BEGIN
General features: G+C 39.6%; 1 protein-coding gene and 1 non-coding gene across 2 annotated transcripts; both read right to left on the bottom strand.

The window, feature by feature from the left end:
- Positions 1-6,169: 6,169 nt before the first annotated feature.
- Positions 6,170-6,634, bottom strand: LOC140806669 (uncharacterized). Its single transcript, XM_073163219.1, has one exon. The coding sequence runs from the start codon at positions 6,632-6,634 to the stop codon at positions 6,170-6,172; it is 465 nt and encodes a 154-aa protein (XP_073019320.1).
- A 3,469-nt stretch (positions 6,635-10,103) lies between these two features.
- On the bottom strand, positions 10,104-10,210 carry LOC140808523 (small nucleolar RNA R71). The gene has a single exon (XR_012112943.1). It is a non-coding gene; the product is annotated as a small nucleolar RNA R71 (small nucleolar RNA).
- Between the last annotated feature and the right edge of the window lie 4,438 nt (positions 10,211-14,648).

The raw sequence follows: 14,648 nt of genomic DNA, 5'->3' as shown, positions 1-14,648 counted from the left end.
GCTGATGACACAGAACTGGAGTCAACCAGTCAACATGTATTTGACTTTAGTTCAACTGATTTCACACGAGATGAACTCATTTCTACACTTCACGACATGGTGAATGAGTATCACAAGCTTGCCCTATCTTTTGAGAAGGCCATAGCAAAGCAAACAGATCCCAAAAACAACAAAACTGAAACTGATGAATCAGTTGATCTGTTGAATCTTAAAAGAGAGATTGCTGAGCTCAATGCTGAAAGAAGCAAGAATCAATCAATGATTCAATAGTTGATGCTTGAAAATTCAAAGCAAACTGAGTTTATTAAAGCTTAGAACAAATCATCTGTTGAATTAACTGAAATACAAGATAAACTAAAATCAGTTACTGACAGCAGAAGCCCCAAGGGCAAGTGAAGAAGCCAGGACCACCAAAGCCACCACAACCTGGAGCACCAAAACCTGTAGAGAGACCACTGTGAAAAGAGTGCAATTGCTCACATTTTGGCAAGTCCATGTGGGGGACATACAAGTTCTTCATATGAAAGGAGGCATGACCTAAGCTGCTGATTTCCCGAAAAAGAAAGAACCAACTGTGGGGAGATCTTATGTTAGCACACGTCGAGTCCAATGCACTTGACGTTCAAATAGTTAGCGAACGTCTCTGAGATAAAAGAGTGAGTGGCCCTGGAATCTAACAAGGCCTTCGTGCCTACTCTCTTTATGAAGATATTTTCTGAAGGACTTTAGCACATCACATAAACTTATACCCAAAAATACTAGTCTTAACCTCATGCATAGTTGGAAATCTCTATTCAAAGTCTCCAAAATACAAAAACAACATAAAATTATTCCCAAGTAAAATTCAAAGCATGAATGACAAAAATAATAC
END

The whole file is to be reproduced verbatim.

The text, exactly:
General features: G+C 39.6%; 1 protein-coding gene and 1 non-coding gene across 2 annotated transcripts; both read right to left on the bottom strand.

The window, feature by feature from the left end:
- Positions 1-6,169: 6,169 nt before the first annotated feature.
- Positions 6,170-6,634, bottom strand: LOC140806669 (uncharacterized). Its single transcript, XM_073163219.1, has one exon. The coding sequence runs from the start codon at positions 6,632-6,634 to the stop codon at positions 6,170-6,172; it is 465 nt and encodes a 154-aa protein (XP_073019320.1).
- A 3,469-nt stretch (positions 6,635-10,103) lies between these two features.
- On the bottom strand, positions 10,104-10,210 carry LOC140808523 (small nucleolar RNA R71). The gene has a single exon (XR_012112943.1). It is a non-coding gene; the product is annotated as a small nucleolar RNA R71 (small nucleolar RNA).
- Between the last annotated feature and the right edge of the window lie 4,438 nt (positions 10,211-14,648).

The raw sequence follows: 14,648 nt of genomic DNA, 5'->3' as shown, positions 1-14,648 counted from the left end.
GCTGATGACACAGAACTGGAGTCAACCAGTCAACATGTATTTGACTTTAGTTCAACTGATTTCACACGAGATGAACTCATTTCTACACTTCACGACATGGTGAATGAGTATCACAAGCTTGCCCTATCTTTTGAGAAGGCCATAGCAAAGCAAACAGATCCCAAAAACAACAAAACTGAAACTGATGAATCAGTTGATCTGTTGAATCTTAAAAGAGAGATTGCTGAGCTCAATGCTGAAAGAAGCAAGAATCAATCAATGATTCAATAGTTGATGCTTGAAAATTCAAAGCAAACTGAGTTTATTAAAGCTTAGAACAAATCATCTGTTGAATTAACTGAAATACAAGATAAACTAAAATCAGTTACTGACAGCAGAAGCCCCAAGGGCAAGTGAAGAAGCCAGGACCACCAAAGCCACCACAACCTGGAGCACCAAAACCTGTAGAGAGACCACTGTGAAAAGAGTGCAATTGCTCACATTTTGGCAAGTCCATGTGGGGGACATACAAGTTCTTCATATGAAAGGAGGCATGACCTAAGCTGCTGATTTCCCGAAAAAGAAAGAACCAACTGTGGGGAGATCTTATGTTAGCACACGTCGAGTCCAATGCACTTGACGTTCAAATAGTTAGCGAACGTCTCTGAGATAAAAGAGTGAGTGGCCCTGGAATCTAACAAGGCCTTCGTGCCTACTCTCTTTATGAAGATATTTTCTGAAGGACTTTAGCACATCACATAAACTTATACCCAAAAATACTAGTCTTAACCTCATGCATAGTTGGAAATCTCTATTCAAAGTCTCCAAAATACAAAAACAACATAAAATTATTCCCAAGTAAAATTCAAAGCATGAATGACAAAAATAATAC